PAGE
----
1. There, Webb accurately notes that the lexicographer Al-Khalil ibn Ahmed Al-Farahidi (d.170 H) defines Jahl
(Arabic: جهل) as the opposite of ‘ilm
(Arabic: “الجهل نقيض العلم”). Webb then comments that this definition doesn’t link it [Jahl
, presumably] to “the era of Al-Jahiliyya
as an age of ignorance per se” as if this finding carries any significance about how Al-Khalil defines concepts in his purported book. As a matter of fact, Al-Khalil in his Al-Ayn
defines what hundreds of concepts mean by referring to their opposites and antonyms (admittedly in a circular fashion which should usually be tolerable in moderation, even in modern dictionaries).
So, it would’ve been more appropriate if Webb referenced what Al-khalil said about Al-Jahiliyya
instead of Webb’s over-reliance on the derivative root ‘Jahl’ as not connoting “the era of Al-Jahiliyya
per se” – this is because no one, as far as I know, argues to the contrary i.e. that Al-Jahl in Arabic necessarily denotes a Pre-Islamic period. In other words, this finding is prematurely made on the linguistic basis of the Arabic root word instead of the Islamic concept itself, and this is what I didn’t find palatable in the blog post either.
2. Webb then cites what Al-Khalil said about Al-Jahiliyya
itself as “the time of Al-Fatra
” and Al-Fatra
for Webb is “.. defined as any period of time between two prophets”. Webb’s definition of Al-Fatra
is referenced in the footnote as mirroring that of Al-Khalil’s in the same book.
However, since Webb’s is an original translation, it did not come across as fantastically rigorous of Webb to not fully translate whilst quoting Al-Khalil’s definition of Al-Jahiliyya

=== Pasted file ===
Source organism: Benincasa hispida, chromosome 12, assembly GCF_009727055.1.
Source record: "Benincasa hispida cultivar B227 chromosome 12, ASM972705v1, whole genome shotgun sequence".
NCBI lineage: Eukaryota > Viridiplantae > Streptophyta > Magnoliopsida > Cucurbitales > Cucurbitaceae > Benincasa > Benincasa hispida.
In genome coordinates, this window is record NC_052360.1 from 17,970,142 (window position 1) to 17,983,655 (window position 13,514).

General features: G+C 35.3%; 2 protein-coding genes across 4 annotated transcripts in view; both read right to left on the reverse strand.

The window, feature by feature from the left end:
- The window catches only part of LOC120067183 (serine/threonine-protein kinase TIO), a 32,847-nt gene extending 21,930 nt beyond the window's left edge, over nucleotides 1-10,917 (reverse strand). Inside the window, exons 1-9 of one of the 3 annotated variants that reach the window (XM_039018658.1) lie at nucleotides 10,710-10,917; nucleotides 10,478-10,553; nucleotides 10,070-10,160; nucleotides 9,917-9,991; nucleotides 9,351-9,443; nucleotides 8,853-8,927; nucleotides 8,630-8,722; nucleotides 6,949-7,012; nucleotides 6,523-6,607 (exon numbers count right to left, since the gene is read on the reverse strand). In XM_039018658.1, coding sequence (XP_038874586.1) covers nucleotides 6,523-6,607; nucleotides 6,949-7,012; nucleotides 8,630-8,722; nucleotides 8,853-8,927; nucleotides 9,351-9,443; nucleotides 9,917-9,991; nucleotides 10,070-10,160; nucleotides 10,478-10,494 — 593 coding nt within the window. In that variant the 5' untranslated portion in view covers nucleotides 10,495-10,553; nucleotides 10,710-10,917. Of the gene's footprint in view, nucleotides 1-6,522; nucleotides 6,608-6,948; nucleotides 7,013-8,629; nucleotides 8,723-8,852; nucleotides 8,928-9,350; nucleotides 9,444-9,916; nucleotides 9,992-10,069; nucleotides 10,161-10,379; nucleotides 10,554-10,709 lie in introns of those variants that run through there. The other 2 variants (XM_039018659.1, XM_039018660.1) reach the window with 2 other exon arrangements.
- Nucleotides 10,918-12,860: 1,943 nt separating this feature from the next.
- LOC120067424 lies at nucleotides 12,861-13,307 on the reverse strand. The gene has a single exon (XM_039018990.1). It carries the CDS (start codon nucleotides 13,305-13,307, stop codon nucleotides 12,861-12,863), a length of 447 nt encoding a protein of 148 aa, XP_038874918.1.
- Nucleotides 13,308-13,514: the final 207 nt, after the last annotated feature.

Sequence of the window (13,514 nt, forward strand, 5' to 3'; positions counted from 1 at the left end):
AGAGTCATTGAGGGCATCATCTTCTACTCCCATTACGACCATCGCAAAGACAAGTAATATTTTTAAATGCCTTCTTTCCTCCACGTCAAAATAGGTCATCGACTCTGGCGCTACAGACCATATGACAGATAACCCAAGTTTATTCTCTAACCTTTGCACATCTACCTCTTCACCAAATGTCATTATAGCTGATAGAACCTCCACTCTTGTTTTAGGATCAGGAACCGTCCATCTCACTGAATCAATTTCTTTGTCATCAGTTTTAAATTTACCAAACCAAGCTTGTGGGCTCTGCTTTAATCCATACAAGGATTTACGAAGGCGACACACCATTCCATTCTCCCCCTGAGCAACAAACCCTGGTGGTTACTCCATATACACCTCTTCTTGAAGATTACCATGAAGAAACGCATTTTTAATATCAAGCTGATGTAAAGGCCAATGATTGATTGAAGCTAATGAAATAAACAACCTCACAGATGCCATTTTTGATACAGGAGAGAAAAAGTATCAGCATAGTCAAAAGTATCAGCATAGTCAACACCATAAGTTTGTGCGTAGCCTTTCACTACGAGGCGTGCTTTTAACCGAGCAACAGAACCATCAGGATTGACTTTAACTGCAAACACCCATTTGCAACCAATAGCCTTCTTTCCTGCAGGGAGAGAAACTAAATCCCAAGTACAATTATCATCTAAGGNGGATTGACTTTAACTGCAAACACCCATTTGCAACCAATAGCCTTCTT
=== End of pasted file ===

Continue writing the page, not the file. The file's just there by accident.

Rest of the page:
exactly as the definition is found in Al-Ayn
. Al-khalil’s full definition in Al-Ayn
is “the time of Al-Fatra before Islam
” – my own underlining. (Arabic: “الجاهلية الجهلاء: زمان الفترة قبل الإسلام” -- here's the hyperlink to Al-Ayn: https://books.google.co.uk/books?id=MjhHCwAAQBAJ&pg=PT269&lpg=PT269&dq=%D9%85%D8%B9%D8%AC%D9%85+%D8%A7%D9%84%D8%B9%D9%8A%D9%86+%D8%A7%D9%84%D8%AC%D9%87%D9%84&source=bl&ots=RnUq329svz&sig=ABR8yO6UUnc5eWrAwKuoq5AE-Z8&hl=en&sa=X&ved=0ahUKEwim48rTlLTYAhUsCMAKHZYpCF0Q6AEIMTAB#v=onepage&q=%D9%85%D8%B9%D8%AC%D9%85%20%D8%A7%D9%84%D8%B9%D9%8A%D9%86%20%D8%A7%D9%84%D8%AC%D9%87%D9%84&f=false
Now, it does strike me as rather improper that Webb excludes “before Islam” from the short translated definition he cites; such an omission raises suspicions especially because the left-out part of Al-Khalili’s definition directly contradicts his argument.